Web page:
After being left to cool in the sand, a tap with a hammer releases the remaining sand and they are moved across the foundry into a pile ready for fettling.

8] Clincher - a closer that would end the story.

The end of the day. The sand has been 'thrown', watered, and now is being covered up to keep the moisture in.

The end of the day. The sand has been 'thrown', watered, and now is being covered up to keep the moisture in.

Links

http://www.mechanicallandscapes.com/writing/2016/10/10/the-life-magazine-formula-for-visual-variety-in-the-photo-essay

https://timeline.com/life-american-country-doctor-9434632e1134

 

On having something to say (but not knowing what it is, or how to say it)

I'm largely self educated in photography*, and while I don't regard that as any kind of badge of honour, it is a double edged sword. On the one hand I've been able to focus my limited time on a field I enjoy, without being distracted with stuff I have no interest in. I've been able to build a body of work in my own time with no deadline or agenda. On the flip side I've missed out on skills such as critical thinking and working on projects that have more of an agenda or idea behind them than 'shooting mongy old mills and stuff'.

I was once asked what my photography is about. I found that hard to answer. It's about lots of things, and nothing in particular, all at the same time. Partly I allow the viewer to put their own interpretation on the work, but I can't hide behind this when I describe my work as an interpretation of what I see. An interpretation surely is taking something and converting it into something else? So the process of conversion is this nebulous mental act on the part of the photographer that visually overlays their own prejudices on the image.
To that end it's hard to succinctly articulate what my work is about. If pushed, I'd say it's a combination of the following:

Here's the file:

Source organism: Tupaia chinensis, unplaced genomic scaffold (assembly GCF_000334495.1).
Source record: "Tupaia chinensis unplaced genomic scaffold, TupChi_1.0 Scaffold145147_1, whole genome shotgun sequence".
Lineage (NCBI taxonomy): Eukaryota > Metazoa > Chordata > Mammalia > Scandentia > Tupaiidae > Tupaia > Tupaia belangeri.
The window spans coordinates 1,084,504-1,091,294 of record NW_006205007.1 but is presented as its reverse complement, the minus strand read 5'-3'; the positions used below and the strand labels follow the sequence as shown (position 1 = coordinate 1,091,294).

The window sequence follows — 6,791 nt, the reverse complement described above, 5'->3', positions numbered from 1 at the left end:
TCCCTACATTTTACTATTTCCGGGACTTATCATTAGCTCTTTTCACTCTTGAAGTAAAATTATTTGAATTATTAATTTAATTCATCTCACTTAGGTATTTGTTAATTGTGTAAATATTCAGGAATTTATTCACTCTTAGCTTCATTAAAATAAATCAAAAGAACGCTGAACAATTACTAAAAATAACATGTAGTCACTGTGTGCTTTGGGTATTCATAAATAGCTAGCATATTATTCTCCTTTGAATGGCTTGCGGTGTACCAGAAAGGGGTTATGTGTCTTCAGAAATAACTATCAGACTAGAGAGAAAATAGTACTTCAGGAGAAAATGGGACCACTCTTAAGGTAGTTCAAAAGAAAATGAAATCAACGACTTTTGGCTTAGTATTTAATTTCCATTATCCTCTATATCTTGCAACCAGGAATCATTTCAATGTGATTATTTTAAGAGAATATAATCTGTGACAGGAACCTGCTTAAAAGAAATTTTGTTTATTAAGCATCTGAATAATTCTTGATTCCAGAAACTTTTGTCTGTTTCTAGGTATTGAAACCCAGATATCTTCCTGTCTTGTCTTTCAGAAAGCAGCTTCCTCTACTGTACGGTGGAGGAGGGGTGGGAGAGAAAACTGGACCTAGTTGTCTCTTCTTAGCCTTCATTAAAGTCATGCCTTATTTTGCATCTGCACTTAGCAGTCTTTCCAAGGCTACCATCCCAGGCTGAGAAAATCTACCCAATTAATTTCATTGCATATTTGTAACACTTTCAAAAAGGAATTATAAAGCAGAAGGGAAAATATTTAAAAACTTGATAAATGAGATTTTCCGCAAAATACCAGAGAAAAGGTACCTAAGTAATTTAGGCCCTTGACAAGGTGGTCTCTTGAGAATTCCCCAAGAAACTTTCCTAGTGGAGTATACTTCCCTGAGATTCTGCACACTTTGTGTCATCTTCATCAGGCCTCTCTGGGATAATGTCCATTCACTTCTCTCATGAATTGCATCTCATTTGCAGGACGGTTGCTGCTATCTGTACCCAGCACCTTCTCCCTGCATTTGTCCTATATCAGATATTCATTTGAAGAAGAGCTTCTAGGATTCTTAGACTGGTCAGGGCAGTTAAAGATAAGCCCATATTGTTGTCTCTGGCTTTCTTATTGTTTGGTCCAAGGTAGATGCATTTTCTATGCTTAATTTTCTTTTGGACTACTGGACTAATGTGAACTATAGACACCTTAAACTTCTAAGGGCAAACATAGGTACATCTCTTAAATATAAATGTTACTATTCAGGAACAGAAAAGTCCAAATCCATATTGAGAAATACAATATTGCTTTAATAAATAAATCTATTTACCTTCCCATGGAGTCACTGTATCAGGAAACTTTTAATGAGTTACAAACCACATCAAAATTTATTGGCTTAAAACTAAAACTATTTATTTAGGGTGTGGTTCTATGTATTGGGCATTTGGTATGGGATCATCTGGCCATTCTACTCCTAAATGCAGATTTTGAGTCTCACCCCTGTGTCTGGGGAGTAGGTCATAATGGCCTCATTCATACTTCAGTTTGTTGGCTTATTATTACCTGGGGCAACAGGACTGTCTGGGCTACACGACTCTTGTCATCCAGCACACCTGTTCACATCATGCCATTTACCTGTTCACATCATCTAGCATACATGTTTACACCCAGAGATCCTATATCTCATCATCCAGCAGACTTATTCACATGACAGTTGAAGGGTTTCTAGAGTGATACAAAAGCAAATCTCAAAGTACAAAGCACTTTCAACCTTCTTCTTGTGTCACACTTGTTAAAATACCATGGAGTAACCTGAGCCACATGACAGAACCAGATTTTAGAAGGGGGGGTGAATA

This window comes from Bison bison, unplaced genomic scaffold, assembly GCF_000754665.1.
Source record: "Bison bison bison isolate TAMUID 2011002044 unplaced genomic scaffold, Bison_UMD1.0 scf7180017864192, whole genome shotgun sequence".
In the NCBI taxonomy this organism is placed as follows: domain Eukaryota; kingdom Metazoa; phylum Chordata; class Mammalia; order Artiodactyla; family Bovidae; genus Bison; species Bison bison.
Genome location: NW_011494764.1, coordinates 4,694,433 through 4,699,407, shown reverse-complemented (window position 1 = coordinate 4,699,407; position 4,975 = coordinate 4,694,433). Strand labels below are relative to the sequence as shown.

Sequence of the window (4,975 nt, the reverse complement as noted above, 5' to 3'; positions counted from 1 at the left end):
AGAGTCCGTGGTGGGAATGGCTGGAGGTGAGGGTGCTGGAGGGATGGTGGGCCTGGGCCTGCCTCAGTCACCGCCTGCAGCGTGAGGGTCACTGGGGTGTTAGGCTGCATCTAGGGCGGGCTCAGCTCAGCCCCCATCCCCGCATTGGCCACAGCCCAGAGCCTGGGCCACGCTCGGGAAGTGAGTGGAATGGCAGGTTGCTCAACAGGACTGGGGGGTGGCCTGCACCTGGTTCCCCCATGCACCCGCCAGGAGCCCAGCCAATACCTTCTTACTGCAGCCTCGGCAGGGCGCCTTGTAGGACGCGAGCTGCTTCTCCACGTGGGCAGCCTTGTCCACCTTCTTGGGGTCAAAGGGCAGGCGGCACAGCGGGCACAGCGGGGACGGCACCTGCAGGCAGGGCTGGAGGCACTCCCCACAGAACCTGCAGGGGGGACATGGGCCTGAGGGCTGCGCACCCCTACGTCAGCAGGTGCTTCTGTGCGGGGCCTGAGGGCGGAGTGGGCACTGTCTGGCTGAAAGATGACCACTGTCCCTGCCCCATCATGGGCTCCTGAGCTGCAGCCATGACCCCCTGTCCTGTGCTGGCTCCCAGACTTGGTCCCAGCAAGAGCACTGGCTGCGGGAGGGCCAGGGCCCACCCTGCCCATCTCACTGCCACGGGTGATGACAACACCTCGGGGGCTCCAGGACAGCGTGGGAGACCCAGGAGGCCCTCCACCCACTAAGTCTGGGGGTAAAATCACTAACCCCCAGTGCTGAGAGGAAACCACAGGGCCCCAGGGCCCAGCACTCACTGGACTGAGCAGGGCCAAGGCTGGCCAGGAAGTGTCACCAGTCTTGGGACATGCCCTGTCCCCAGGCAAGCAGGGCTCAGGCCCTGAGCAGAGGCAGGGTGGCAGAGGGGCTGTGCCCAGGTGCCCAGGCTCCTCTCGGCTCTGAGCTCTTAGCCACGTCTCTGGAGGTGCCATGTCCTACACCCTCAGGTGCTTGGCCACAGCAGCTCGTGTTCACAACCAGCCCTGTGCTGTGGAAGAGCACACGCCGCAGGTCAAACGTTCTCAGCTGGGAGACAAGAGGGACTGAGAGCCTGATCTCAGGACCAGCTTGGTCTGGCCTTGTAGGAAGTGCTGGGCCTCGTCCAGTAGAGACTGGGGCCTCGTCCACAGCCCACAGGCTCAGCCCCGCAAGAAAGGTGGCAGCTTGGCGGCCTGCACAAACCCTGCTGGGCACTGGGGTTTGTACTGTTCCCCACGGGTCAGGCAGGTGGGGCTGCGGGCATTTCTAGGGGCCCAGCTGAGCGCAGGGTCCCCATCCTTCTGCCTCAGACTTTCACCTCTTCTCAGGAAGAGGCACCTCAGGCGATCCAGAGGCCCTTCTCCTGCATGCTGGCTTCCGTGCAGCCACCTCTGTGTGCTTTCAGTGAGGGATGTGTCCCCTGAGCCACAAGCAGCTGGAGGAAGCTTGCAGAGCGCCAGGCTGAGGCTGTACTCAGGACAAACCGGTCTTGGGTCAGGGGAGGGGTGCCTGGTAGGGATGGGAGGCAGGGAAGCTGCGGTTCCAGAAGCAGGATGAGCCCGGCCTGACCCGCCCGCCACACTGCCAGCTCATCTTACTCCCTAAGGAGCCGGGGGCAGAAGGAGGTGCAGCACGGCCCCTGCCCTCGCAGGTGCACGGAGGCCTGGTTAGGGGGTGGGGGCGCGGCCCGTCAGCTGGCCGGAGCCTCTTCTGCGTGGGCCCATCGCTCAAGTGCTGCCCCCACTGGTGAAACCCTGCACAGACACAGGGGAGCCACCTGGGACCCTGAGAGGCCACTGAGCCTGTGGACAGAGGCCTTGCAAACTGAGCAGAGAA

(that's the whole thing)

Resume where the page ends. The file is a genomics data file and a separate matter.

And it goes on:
• A survey of the remains of the Industrial Age as we transition into something else.
  • An expression of sadness at the destruction of ways of life and industries that influenced the creation of Great Britain as the world's first superpower (especially as I work in manufacturing and rely on it for my livelihood).
  • An extension of my curiosity at the way the urban and industrial landscape is constantly in transition.

Maybe photography has to be 'about' something to be taken seriously. Thankfully as I'm working to my own agenda, and without a customer, academic oversight or much of an audience, I can afford to indulge in what may appear to be superficial frivolity to the more serious minded.

Or maybe that's just an excuse.........?

 

*I say largely - I've got a city and guilds I did at night school.

 

The Art of Industry

Eagley Mills, Bolton. Two of these mills are still standing, I watched the others being demolished from the windows of my classroom in the old Eagley schoolhouse in the late 80's (the stone building just above the mill on the far right.

Eagley Mills, Bolton. Two of these mills are still standing, I watched the others being demolished from the windows of my classroom in the old Eagley schoolhouse in the late 80's (the stone building just above the mill on the far right.

Although my medium is photography, the industrial landscape has been portrayed by painters since the start of the industrial revolution. Often this has been a glorification of the factories and industries, presumably because the wealthy industrialists were paying for the paintings. 

Illustrators were probably somewhat busier than the artists though. Pretty much every enterprise had an impressive, hugely exaggerated image of their works created for use on their letterheads and other correspondence, while idealised, paintings of their mills would have adorned the company offices and boardrooms (something I still see today in some companies, but it's normally an aerial photograph).

Looking through my book collection, I found a number of examples from my hometown of Bolton, and further examples have been found on the internet. I'm not qualified to offer analysis or critique, just examples of the genre.